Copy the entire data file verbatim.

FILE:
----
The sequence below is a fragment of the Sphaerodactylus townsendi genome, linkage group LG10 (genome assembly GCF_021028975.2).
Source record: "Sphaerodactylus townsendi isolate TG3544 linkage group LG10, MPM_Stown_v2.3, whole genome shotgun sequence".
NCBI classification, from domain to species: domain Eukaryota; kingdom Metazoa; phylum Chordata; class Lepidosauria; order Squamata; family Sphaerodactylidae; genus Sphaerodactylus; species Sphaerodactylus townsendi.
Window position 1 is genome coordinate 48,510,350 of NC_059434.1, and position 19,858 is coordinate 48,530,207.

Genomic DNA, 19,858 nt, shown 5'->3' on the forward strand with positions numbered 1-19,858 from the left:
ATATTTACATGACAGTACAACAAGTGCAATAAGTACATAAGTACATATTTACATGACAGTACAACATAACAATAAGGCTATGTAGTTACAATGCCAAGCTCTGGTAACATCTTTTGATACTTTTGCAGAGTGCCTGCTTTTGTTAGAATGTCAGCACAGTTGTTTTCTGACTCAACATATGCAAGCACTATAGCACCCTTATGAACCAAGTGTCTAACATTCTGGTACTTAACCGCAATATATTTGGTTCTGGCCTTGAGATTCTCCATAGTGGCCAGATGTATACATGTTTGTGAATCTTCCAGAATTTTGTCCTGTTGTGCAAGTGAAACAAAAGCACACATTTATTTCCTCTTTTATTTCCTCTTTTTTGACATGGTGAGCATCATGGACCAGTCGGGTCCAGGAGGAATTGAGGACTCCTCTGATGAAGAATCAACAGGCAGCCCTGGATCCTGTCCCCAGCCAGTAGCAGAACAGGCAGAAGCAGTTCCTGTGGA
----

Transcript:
The sequence below is a fragment of the Sphaerodactylus townsendi genome, linkage group LG10 (genome assembly GCF_021028975.2).
Source record: "Sphaerodactylus townsendi isolate TG3544 linkage group LG10, MPM_Stown_v2.3, whole genome shotgun sequence".
NCBI classification, from domain to species: domain Eukaryota; kingdom Metazoa; phylum Chordata; class Lepidosauria; order Squamata; family Sphaerodactylidae; genus Sphaerodactylus; species Sphaerodactylus townsendi.
Window position 1 is genome coordinate 48,510,350 of NC_059434.1, and position 19,858 is coordinate 48,530,207.

Genomic DNA, 19,858 nt, shown 5'->3' on the forward strand with positions numbered 1-19,858 from the left:
ATATTTACATGACAGTACAACAAGTGCAATAAGTACATAAGTACATATTTACATGACAGTACAACATAACAATAAGGCTATGTAGTTACAATGCCAAGCTCTGGTAACATCTTTTGATACTTTTGCAGAGTGCCTGCTTTTGTTAGAATGTCAGCACAGTTGTTTTCTGACTCAACATATGCAAGCACTATAGCACCCTTATGAACCAAGTGTCTAACATTCTGGTACTTAACCGCAATATATTTGGTTCTGGCCTTGAGATTCTCCATAGTGGCCAGATGTATACATGTTTGTGAATCTTCCAGAATTTTGTCCTGTTGTGCAAGTGAAACAAAAGCACACATTTATTTCCTCTTTTATTTCCTCTTTTTTGACATGGTGAGCATCATGGACCAGTCGGGTCCAGGAGGAATTGAGGACTCCTCTGATGAAGAATCAACAGGCAGCCCTGGATCCTGTCCCCAGCCAGTAGCAGAACAGGCAGAAGCAGTTCCTGTGGA